The act of congregating, or bringing together, or of collecting into one aggregate or mass.
A collection or mass of separate things.
An assembly of persons; a gathering; esp. an assembly of persons met for the worship of God, and for religious instruction; a body of people who habitually so meet.
The whole body of the Jewish people; -- called also Congregation of the Lord.
A body of cardinals or other ecclesiastics to whom as intrusted some department of the church business; as, the Congregation of the Propaganda, which has charge of the missions of the Roman Catholic Church.
A company of religious persons forming a subdivision of a monastic order.
The assemblage of Masters and Doctors at Oxford or Cambrige University, mainly for the granting of degrees.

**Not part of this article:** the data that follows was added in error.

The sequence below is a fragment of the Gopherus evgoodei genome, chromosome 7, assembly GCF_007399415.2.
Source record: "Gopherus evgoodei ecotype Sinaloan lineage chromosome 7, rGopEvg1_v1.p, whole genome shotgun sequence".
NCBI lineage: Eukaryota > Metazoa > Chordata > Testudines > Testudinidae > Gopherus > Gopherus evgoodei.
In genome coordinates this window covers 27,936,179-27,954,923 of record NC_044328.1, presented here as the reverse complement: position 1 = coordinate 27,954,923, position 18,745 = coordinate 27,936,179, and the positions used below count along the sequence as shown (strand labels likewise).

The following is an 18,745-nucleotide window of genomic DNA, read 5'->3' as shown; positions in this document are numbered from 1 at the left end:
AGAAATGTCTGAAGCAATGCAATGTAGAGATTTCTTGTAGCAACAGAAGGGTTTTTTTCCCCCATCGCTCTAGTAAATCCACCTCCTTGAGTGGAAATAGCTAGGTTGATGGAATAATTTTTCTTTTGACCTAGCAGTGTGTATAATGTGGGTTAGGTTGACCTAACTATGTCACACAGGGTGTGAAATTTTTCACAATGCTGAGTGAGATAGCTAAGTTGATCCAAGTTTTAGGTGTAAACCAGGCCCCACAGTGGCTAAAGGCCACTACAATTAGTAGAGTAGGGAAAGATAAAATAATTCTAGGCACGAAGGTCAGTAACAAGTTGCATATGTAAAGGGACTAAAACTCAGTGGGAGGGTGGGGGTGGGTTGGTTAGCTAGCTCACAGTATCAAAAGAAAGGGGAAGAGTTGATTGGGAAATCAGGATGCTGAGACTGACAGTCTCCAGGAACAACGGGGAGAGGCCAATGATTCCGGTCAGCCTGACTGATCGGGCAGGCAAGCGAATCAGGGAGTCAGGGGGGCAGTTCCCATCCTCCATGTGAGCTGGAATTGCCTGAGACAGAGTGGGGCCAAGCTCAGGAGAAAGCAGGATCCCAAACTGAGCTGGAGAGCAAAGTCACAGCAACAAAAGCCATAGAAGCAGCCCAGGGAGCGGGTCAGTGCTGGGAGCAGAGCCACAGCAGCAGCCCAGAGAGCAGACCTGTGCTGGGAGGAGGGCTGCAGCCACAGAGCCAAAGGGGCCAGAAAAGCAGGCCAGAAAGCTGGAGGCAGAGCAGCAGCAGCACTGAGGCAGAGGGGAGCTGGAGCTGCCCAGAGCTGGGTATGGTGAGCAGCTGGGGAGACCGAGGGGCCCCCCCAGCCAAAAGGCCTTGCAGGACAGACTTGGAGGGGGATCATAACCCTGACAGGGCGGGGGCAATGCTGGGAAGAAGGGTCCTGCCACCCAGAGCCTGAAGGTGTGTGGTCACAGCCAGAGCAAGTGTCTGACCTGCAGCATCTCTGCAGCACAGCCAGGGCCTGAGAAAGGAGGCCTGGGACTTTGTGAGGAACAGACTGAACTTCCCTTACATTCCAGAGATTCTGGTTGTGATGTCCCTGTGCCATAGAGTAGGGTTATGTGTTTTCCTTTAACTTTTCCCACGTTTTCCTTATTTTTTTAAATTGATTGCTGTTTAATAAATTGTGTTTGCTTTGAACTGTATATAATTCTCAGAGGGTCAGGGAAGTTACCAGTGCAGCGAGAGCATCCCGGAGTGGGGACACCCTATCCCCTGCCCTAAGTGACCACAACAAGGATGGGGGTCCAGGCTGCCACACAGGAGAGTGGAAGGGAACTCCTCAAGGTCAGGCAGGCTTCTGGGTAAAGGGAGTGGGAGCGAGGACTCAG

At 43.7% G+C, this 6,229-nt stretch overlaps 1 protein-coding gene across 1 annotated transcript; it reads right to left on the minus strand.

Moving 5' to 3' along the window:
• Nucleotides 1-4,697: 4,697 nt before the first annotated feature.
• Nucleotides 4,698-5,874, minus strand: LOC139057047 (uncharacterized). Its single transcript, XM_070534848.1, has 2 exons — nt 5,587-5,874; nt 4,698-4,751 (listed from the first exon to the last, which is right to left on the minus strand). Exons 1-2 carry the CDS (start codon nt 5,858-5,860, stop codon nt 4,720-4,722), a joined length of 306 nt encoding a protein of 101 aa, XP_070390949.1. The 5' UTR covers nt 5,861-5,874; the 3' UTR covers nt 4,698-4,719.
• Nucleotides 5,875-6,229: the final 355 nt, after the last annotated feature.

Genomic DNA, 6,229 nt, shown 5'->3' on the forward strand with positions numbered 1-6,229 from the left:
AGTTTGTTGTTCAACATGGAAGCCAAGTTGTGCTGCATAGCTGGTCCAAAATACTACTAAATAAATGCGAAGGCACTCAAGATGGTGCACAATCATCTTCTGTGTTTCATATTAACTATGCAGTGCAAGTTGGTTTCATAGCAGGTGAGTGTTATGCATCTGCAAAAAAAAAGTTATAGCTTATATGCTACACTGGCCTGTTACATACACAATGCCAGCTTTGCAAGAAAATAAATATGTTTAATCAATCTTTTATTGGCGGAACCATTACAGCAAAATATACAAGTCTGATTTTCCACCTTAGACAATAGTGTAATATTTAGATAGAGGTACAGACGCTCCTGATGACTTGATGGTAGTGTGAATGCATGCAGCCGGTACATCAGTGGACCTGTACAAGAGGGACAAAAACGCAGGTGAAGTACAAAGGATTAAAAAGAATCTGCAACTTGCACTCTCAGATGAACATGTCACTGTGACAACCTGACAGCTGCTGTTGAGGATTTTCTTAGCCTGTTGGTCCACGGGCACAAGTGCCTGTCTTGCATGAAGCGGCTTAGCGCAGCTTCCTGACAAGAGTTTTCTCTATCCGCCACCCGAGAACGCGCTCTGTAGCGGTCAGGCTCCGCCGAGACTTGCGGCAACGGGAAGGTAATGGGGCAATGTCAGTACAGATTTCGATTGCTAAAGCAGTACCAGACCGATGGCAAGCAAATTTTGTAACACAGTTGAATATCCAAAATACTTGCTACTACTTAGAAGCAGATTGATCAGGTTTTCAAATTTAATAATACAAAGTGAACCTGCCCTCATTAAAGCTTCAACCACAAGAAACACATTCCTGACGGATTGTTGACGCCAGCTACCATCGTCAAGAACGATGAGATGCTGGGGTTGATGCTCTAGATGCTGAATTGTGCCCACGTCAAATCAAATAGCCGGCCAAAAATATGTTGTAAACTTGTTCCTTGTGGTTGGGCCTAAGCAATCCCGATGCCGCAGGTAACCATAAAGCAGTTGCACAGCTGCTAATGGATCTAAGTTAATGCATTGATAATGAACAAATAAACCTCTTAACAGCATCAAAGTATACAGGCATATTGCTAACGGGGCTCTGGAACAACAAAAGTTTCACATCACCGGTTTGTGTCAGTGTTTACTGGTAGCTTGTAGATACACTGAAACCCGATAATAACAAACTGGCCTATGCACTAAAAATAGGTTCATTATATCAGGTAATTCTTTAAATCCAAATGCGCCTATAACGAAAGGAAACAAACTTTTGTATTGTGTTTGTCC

the name assumed by the Protestant party under John Knox. The leaders called themselves (1557) Lords of the Congregation.
For the first 1,500 years of the Christian epoch, this problem of 'authority,' in both senses of that term, was solved by having the divine mandate wrapped up in languages that the majority of the congregation could not understand, and by having it presented to them by a special caste or class who alone possessed the mystery of celestial decoding. Christopher Hitchens
When I was young, I was dedicated to become a minister - my brothers and I were formally brought in front of the congregation in a dedication ceremony, where we were dedicated to the future service of God. Phil Jackson